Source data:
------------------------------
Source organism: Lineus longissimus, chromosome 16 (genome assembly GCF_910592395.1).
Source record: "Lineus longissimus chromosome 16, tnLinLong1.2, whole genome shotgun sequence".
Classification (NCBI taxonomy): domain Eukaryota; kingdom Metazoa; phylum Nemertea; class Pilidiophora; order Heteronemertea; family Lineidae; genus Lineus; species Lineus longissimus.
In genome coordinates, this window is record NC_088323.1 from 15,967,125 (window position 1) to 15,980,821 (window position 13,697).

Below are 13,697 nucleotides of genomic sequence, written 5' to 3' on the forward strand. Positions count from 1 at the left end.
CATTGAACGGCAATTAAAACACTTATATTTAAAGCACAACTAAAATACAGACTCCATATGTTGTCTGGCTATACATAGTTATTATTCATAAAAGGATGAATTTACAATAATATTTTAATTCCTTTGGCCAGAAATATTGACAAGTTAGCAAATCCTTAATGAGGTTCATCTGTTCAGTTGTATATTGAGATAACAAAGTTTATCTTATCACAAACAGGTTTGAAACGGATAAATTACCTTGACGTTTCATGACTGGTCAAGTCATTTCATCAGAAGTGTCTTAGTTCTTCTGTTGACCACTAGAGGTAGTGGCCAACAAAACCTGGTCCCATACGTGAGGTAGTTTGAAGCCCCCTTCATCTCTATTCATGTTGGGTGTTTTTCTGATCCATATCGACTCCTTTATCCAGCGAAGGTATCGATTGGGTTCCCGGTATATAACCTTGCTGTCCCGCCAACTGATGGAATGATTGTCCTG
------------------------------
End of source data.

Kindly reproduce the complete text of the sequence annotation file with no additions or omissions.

Source organism: Lineus longissimus, chromosome 16 (genome assembly GCF_910592395.1).
Source record: "Lineus longissimus chromosome 16, tnLinLong1.2, whole genome shotgun sequence".
Classification (NCBI taxonomy): domain Eukaryota; kingdom Metazoa; phylum Nemertea; class Pilidiophora; order Heteronemertea; family Lineidae; genus Lineus; species Lineus longissimus.
In genome coordinates, this window is record NC_088323.1 from 15,967,125 (window position 1) to 15,980,821 (window position 13,697).

Below are 13,697 nucleotides of genomic sequence, written 5' to 3' on the forward strand. Positions count from 1 at the left end.
CATTGAACGGCAATTAAAACACTTATATTTAAAGCACAACTAAAATACAGACTCCATATGTTGTCTGGCTATACATAGTTATTATTCATAAAAGGATGAATTTACAATAATATTTTAATTCCTTTGGCCAGAAATATTGACAAGTTAGCAAATCCTTAATGAGGTTCATCTGTTCAGTTGTATATTGAGATAACAAAGTTTATCTTATCACAAACAGGTTTGAAACGGATAAATTACCTTGACGTTTCATGACTGGTCAAGTCATTTCATCAGAAGTGTCTTAGTTCTTCTGTTGACCACTAGAGGTAGTGGCCAACAAAACCTGGTCCCATACGTGAGGTAGTTTGAAGCCCCCTTCATCTCTATTCATGTTGGGTGTTTTTCTGATCCATATCGACTCCTTTATCCAGCGAAGGTATCGATTGGGTTCCCGGTATATAACCTTGCTGTCCCGCCAACTGATGGAATGATTGTCCTG